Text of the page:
The Philadelphia Union selected Ray Gaddis with the 35th overall pick in the 2012 MLS SuperDraft where he went on to have a standout rookie season.
Gaddis (@raygaddis on Twitter) was a multiple award winner for the Mountaineers under head coach Marlon LeBlanc. He led the Mountaineers to two second-round NCAA Tournament appearances while playing in 73 career games. He was a third-team All-American in 2010. Named 2nd team All-Big East twice, and appeared on many preseason awards’ watch lists. He finished his career with 6 assists and 24 shots taken in 73 games and 6,687 minutes.
The Union selected Gaddis because of his work ethic, speed, toughness and ability to be in the right place at the right time on defense. He played most of his senior season at WVU injured.
“Ray is a little bit of a sleeper because I think he would have been on everybody’s radar except he played injured this year,” said Union head coach John Hackworth. “He’s one of the best right back prospects in the country but he was playing hurt and because of that his coach – who we know pretty well – played him at holding midfielder coming off an injury late in the season.
“I think that may have hurt his chances to be invited to the combine and being seen by some other teams, but he played right back at Reading a couple of years. He’s got tremendous upside so we’re pretty excited. We needed that depth in the back and we were fortunate Ray was still available.”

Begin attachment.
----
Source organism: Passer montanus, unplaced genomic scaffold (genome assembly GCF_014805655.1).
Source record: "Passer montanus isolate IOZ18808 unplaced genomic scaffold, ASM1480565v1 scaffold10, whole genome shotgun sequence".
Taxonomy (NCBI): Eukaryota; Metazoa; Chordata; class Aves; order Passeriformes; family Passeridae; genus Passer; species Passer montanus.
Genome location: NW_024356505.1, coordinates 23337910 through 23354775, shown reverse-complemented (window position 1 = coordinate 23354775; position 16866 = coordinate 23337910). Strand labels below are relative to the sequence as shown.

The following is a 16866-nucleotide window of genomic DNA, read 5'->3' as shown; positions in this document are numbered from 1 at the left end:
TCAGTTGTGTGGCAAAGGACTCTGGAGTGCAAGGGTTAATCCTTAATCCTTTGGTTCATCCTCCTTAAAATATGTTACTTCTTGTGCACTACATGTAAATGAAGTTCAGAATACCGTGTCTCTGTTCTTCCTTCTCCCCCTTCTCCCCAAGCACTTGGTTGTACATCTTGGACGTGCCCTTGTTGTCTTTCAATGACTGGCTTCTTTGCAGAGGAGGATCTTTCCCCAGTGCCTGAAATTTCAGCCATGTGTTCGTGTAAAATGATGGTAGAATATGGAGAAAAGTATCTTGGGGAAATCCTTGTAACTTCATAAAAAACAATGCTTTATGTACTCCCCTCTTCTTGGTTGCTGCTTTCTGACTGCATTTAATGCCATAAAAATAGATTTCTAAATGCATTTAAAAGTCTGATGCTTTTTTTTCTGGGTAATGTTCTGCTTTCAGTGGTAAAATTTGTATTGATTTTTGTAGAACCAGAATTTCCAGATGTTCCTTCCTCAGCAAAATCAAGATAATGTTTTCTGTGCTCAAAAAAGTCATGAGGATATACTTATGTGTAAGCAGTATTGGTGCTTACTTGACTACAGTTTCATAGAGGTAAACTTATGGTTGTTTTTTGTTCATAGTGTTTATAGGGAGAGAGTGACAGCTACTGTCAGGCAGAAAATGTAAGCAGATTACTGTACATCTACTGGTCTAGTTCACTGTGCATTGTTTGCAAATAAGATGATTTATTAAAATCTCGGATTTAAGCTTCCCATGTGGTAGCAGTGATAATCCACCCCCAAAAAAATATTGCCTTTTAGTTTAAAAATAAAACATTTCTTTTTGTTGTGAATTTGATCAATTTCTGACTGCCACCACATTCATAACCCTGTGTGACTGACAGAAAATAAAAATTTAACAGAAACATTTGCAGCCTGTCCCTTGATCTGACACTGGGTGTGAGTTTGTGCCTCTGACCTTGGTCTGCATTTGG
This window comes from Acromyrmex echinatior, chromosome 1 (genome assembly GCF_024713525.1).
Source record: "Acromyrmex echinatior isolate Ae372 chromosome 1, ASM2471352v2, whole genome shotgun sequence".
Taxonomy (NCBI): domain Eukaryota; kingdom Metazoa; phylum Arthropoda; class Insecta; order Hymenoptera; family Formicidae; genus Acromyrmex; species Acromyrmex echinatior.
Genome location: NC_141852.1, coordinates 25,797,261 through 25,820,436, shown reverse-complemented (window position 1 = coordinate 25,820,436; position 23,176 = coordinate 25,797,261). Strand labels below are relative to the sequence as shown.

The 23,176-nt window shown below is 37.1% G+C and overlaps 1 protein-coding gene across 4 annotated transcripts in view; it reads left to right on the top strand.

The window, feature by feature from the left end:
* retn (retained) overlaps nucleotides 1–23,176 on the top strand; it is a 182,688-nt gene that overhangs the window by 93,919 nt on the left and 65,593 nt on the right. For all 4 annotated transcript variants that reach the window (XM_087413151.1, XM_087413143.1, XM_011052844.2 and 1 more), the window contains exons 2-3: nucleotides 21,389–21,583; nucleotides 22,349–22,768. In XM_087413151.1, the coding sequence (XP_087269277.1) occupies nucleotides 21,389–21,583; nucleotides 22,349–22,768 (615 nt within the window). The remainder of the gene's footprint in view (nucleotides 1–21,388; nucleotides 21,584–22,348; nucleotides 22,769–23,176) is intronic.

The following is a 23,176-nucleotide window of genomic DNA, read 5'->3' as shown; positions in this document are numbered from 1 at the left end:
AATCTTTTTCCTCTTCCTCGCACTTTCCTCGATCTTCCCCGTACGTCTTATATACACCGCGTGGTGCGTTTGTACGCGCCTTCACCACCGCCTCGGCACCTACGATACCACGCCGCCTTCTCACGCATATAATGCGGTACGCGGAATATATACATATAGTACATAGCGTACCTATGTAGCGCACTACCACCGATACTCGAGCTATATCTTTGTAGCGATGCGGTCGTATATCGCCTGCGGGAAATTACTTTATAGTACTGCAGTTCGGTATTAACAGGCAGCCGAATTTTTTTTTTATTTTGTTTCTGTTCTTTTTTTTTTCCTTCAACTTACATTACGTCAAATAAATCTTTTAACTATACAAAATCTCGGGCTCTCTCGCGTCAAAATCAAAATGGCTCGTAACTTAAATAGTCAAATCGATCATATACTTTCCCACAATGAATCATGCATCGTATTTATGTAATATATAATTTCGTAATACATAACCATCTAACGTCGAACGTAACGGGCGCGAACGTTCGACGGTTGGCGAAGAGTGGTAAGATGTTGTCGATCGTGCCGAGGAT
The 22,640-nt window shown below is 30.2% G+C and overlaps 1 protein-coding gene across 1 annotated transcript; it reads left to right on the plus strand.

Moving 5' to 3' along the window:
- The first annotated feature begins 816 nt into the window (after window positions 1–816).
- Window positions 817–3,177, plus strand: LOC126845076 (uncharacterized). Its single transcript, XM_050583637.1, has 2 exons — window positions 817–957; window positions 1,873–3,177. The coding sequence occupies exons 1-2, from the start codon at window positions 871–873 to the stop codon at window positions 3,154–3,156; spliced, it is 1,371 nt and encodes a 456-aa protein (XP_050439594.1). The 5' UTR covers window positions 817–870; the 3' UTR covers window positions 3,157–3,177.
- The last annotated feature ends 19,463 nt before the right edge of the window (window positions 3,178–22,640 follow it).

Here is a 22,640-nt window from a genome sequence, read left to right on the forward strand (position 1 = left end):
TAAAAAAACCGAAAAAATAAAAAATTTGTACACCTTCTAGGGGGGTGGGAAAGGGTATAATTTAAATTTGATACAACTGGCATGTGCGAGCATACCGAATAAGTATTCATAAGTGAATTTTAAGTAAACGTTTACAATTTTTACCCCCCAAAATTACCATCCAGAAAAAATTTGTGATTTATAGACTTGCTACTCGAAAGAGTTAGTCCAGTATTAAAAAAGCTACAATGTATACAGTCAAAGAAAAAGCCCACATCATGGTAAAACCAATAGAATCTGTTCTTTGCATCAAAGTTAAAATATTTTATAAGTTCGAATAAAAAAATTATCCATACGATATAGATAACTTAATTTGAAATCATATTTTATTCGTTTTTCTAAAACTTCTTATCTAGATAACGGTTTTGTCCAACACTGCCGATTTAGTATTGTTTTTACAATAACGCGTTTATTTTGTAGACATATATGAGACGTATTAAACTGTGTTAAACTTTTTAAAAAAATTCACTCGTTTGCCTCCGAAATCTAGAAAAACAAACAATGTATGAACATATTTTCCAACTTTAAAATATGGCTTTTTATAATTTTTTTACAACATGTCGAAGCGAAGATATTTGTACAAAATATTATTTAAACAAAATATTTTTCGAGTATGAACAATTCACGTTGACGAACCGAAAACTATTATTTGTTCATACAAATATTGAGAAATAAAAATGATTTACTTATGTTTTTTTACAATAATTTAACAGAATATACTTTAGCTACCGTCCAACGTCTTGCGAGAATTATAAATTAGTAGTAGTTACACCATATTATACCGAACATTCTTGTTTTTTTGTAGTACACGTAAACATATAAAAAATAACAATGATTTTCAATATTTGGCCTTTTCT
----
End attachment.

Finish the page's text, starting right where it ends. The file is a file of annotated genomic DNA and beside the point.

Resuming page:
Gaddis began the regular season for the Union on the bench. Three weeks in to the season, Gaddis received his first start against the Columbus Crew.
“I felt like here is your chance,” Gaddis told us about his first start. “I basically talked to myself and was saying this is what you always dreamed of. Have fun.”
Gaddis played well in that game, but he had to adjust. “The biggest adjustment was the skill level and speed of play,” he said.
He credits Mountaineer soccer head coach Marlon Leblanc with preparing him to play in the MLS. “Coach LeBlanc prepared me playing against some of the best competition in the nation and by having competitive training sessions.”
What followed was a fine season that landed him on the Soccer by Ives MLS All-Rookie Team. He played in 18 games, starting 17 of them. He attempted two shots and had one assist.
He had fun and worked hard. Of the many memories he has of his first professional season, one moment stood out to him.
With the season over, Gaddis has his sights set on next year and getting better.
“This offseason,” he said, “I have been working on getting stronger as well watching a lot of film to work on my positioning on the field. I just feel I can get better in every aspect of my game.”
Also, Gaddis recently won the 2013 NAACP Image Award for Male Athlete of the Year.
“To win the NAACP Award is a tremendous honor,” Gaddis said. “To be considered as a role model — as well one of the top athletes — is an honor. It is truly a blessing, and it was great to receive the Award. Out of all the awards I have, this one is my favorite because it is such a prestigious honor for myself, as well for my family.”
2012 was a great year for Ray Gaddis. He graduated from West Virginia University and fulfilled a lifelong dream of playing professional soccer, was considered one of the best rookies in the MLS and won an NAACP Award. 2013 is primed to be even better.